I've become convinced that current polling techniques fail to register the change in the electorate since 9-11. Many others have made this point but the following article is the best illustration to date:
I'm a Democrat for Bush
"So here I am in deep Kerry territory, surrounded by designer Democrats who are far wealthier than me, harbouring a secret and deeply untrendy thought.
Darn them all, despite being a registered Democrat and in my London days a staunch Labour supporter I am going to vote for George Dubya.
When the metrosexual chap standing next to me confides that urban sophisticates prefer Kerry because you have to have a low IQ to appreciate Bush, I know I am making the right decision.
The guy is an idiot, he continued snobbishly. I don't know what the rest of the country is thinking.
Perhaps I can enlighten him. I will be one of the millions voting for Bush because I trust the president's judgment on the war on terror more than Kerry's. In this election, I am a single-issue voter. It is that simple. Even in the New York metropolis, there are more of us out there than he imagines...
My decision is based on a straightforward proposition: I do not want the global jihadists and women-hating fundamentalists to be celebrating Bush's defeat. They do not deserve to win, even if Bush deserves to lose, a position I am not quite willing to concede.
But, if Bush is ousted, there will be victory celebrations across the undemocratic Arab world. More martyrs will step forward, eager to play their part in the decline of the West...
I was standing next to the World Trade Center, gazing in horror at the torment above, when the towers collapsed. I was showered with pulverised masonry and the ashes of nearly 3,000 people. I decided fairly quickly that America was a beacon of freedom that needed defending against the anti-western, freedom-hating religious bigots and death cultists. I am determined my children will grow up in a world of increasing democracy where terrorists are captured, tyrants overthrown.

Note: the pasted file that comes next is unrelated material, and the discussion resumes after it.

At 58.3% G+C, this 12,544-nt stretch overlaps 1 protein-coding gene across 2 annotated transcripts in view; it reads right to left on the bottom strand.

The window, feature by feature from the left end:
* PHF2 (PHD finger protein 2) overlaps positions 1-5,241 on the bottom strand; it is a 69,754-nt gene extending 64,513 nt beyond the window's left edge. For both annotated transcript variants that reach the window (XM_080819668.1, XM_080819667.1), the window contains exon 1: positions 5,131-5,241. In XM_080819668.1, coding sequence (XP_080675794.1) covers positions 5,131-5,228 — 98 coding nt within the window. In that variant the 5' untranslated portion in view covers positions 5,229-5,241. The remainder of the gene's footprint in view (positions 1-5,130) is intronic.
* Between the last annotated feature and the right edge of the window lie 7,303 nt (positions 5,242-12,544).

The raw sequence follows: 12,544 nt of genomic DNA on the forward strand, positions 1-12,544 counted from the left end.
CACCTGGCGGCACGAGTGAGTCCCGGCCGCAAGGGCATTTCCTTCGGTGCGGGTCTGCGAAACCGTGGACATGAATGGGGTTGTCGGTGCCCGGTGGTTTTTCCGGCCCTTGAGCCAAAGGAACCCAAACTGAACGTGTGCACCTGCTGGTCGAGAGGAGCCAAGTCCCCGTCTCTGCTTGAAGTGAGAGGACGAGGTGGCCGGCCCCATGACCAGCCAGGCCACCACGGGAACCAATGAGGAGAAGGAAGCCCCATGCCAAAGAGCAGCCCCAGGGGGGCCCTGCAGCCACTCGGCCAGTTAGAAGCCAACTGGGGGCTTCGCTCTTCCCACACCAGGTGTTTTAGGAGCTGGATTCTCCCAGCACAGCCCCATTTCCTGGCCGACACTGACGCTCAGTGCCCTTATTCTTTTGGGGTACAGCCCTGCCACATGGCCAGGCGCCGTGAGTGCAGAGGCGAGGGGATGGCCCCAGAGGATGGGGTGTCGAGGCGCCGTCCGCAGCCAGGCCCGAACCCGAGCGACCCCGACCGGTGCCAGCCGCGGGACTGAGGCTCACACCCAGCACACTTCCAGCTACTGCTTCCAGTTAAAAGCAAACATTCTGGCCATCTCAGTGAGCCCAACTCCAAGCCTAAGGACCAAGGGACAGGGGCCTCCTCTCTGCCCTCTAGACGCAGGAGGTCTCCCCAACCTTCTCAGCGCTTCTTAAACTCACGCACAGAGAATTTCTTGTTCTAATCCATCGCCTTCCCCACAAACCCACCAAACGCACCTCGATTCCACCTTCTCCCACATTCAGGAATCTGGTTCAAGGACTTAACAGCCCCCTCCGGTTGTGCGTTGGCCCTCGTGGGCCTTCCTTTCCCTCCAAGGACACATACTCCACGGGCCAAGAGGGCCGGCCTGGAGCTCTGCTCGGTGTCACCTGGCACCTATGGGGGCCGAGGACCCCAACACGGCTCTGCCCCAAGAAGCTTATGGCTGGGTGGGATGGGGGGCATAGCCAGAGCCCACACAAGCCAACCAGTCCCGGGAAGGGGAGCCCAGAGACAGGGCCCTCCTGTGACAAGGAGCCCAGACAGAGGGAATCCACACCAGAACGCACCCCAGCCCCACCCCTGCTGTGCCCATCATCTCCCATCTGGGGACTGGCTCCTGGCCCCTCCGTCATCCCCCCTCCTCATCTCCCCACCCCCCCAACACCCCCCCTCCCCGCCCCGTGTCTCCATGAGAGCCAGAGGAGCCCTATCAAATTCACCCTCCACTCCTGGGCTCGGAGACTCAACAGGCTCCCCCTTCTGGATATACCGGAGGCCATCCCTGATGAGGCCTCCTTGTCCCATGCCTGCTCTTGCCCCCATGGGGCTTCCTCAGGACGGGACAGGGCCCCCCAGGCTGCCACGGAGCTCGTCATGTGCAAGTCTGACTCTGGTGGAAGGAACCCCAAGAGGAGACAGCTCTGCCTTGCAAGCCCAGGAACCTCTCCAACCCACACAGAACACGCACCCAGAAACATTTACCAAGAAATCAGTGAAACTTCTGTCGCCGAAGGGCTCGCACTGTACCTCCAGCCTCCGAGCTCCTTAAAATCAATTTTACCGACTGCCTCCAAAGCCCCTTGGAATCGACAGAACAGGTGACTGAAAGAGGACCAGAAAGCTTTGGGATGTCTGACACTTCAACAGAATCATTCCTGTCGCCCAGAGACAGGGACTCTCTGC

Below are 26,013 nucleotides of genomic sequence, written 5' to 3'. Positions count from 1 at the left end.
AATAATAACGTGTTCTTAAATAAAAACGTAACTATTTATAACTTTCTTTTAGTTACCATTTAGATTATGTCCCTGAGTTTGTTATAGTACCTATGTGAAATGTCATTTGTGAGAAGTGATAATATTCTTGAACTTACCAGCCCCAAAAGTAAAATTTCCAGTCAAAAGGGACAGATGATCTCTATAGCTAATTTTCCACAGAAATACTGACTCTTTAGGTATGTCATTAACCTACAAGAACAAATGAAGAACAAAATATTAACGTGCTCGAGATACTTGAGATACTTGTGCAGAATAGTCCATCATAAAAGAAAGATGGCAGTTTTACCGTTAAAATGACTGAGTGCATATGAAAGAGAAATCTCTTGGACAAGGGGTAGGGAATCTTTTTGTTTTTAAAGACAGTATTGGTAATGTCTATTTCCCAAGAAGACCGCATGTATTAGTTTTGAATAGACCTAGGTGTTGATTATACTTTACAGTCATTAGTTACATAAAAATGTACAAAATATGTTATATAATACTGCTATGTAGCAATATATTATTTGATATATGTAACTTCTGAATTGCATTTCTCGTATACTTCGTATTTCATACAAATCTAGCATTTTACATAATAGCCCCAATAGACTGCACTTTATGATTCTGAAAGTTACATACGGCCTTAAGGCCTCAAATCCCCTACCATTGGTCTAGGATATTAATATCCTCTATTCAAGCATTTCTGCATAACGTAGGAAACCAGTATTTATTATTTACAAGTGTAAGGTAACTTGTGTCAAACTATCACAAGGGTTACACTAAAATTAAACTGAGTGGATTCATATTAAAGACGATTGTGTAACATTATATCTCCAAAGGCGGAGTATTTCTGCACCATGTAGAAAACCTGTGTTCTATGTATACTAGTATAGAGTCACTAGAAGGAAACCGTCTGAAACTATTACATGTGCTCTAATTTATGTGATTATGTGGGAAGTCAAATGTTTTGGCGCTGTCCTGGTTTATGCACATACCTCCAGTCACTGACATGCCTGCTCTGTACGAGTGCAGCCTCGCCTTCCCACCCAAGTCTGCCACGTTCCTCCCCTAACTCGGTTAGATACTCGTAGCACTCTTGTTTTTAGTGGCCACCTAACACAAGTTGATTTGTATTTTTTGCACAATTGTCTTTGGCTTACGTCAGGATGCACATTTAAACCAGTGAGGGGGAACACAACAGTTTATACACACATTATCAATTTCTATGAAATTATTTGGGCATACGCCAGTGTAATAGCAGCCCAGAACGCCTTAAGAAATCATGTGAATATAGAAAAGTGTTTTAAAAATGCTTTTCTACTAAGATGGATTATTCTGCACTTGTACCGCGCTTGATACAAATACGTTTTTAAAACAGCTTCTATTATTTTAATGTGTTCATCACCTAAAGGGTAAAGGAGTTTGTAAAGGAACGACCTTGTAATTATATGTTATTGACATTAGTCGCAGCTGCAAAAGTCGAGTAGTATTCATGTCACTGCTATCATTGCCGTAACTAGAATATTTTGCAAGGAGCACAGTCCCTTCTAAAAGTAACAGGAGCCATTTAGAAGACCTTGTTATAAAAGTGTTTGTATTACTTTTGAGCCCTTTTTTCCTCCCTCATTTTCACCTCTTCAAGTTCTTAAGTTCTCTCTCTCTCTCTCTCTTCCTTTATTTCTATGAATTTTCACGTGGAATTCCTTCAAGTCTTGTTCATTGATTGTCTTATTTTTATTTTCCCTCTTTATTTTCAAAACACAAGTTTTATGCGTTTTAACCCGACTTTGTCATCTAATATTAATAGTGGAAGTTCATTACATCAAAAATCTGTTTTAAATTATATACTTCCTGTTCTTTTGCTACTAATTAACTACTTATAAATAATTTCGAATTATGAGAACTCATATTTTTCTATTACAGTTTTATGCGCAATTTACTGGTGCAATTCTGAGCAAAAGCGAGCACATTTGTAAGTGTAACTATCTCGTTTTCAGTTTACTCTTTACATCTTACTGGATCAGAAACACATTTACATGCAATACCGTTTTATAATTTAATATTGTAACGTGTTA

When Bush said in last week's debate: "We can be safe and secure if we go on the offence against terrorism and if we spread liberty around the world," I felt he spoke with conviction. When Kerry said he was going to "hunt and kill" the terrorists, I heard a politician's soundbite...
I did manage to tempt one person out of the closet at last week's awards ceremony. Alexandra Wolfe, 24, the daughter of Bonfire of Vanities novelist Tom Wolfe, confessed she was intending to vote Republican.
"If I say it out loud, it's death," (emphasis mine) she whispered. "In a place like this, people look at you like you are a freak. I believe in abortion and I totally believe Kerry is right on some social issues, but I just don't trust him on terrorism.
"I feel that Bush has the character to say, 'They did us wrong, and I'm going to get them back." Kerry can talk the talk, but that's all he's good at..."
Christopher Hitchens, the left-wing British writer who lives in America, said he first understood the uncompromising nature of Islamic fundamentalism when Ayatollah Khomeini pronounced a sentence of death on his friend Salman Rushdie in 1989. The ultra-liberal Rushdie's only offence was to write a novel, The Satanic Verses.